Be·tray v. t. [imp. & p. p. Betrayed p. pr. & vb. n. Betraying.]
1. To deliver into the hands of an enemy by treachery or fraud, in violation of trust; to give up treacherously or faithlessly; as, an officer betrayed the city.
Jesus said unto them, The Son of man shall be betrayed into the hands of men. --Matt. xvii. 22.
2. To prove faithless or treacherous to, as to a trust or one who trusts; to be false to; to deceive; as, to betray a person or a cause.
But when I rise, I shall find my legs betraying me. --Johnson.
3. To violate the confidence of, by disclosing a secret, or that which one is bound in honor not to make known.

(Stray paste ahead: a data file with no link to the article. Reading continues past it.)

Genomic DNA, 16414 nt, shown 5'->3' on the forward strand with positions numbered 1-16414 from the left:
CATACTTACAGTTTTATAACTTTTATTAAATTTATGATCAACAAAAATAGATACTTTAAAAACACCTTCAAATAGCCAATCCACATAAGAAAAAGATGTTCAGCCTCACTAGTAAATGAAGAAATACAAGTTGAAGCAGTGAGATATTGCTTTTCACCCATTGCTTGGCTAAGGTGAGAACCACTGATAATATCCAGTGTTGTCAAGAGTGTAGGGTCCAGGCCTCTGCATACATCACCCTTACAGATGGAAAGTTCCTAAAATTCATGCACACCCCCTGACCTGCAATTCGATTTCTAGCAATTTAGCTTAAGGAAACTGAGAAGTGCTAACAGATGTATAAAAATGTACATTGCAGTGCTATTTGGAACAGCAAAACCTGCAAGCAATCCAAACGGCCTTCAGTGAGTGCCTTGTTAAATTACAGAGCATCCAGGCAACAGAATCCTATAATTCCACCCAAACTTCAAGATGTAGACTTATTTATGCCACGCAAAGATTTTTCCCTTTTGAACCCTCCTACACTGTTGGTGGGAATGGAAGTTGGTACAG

Willing to serve or betray any government for hire. --Macaulay.
4. To disclose or discover, as something which prudence would conceal; to reveal unintentionally.
Be swift to hear, but cautious of your tongue, lest you betray your ignorance. --T. Watts.
5. To mislead; to expose to inconvenience not foreseen to lead into error or sin.
Genius . . . often betrays itself into great errors. --T. Watts.
6. To lead astray, as a maiden; to seduce (as under promise of marriage) and then abandon.
7. To show or to indicate; -- said of what is not obvious at first, or would otherwise be concealed.
All the names in the country betray great antiquity. --Bryant.
adj : revealing unintentionally; "a betraying blush spread over